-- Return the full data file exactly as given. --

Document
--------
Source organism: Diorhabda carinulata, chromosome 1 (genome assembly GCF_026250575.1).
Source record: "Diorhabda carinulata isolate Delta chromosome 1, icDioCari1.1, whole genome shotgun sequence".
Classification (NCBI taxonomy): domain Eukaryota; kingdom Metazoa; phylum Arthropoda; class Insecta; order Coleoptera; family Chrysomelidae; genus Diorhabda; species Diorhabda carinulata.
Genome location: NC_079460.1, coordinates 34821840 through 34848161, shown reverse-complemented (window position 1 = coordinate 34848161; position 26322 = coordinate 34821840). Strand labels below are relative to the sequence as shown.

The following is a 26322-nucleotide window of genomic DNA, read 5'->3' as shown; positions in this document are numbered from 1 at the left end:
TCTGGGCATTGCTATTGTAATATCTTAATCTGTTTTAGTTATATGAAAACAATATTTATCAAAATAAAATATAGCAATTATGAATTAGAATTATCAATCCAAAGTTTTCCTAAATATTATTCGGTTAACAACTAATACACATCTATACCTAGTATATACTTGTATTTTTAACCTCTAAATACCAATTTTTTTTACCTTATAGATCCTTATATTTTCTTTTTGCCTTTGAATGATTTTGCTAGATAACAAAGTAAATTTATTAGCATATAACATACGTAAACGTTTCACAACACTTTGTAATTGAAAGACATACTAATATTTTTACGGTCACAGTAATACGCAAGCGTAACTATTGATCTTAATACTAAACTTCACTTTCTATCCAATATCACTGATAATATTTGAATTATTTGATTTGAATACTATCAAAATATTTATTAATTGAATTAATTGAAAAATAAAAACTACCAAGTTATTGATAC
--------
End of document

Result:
Source organism: Diorhabda carinulata, chromosome 1 (genome assembly GCF_026250575.1).
Source record: "Diorhabda carinulata isolate Delta chromosome 1, icDioCari1.1, whole genome shotgun sequence".
Classification (NCBI taxonomy): domain Eukaryota; kingdom Metazoa; phylum Arthropoda; class Insecta; order Coleoptera; family Chrysomelidae; genus Diorhabda; species Diorhabda carinulata.
Genome location: NC_079460.1, coordinates 34821840 through 34848161, shown reverse-complemented (window position 1 = coordinate 34848161; position 26322 = coordinate 34821840). Strand labels below are relative to the sequence as shown.

The following is a 26322-nucleotide window of genomic DNA, read 5'->3' as shown; positions in this document are numbered from 1 at the left end:
TCTGGGCATTGCTATTGTAATATCTTAATCTGTTTTAGTTATATGAAAACAATATTTATCAAAATAAAATATAGCAATTATGAATTAGAATTATCAATCCAAAGTTTTCCTAAATATTATTCGGTTAACAACTAATACACATCTATACCTAGTATATACTTGTATTTTTAACCTCTAAATACCAATTTTTTTTACCTTATAGATCCTTATATTTTCTTTTTGCCTTTGAATGATTTTGCTAGATAACAAAGTAAATTTATTAGCATATAACATACGTAAACGTTTCACAACACTTTGTAATTGAAAGACATACTAATATTTTTACGGTCACAGTAATACGCAAGCGTAACTATTGATCTTAATACTAAACTTCACTTTCTATCCAATATCACTGATAATATTTGAATTATTTGATTTGAATACTATCAAAATATTTATTAATTGAATTAATTGAAAAATAAAAACTACCAAGTTATTGATAC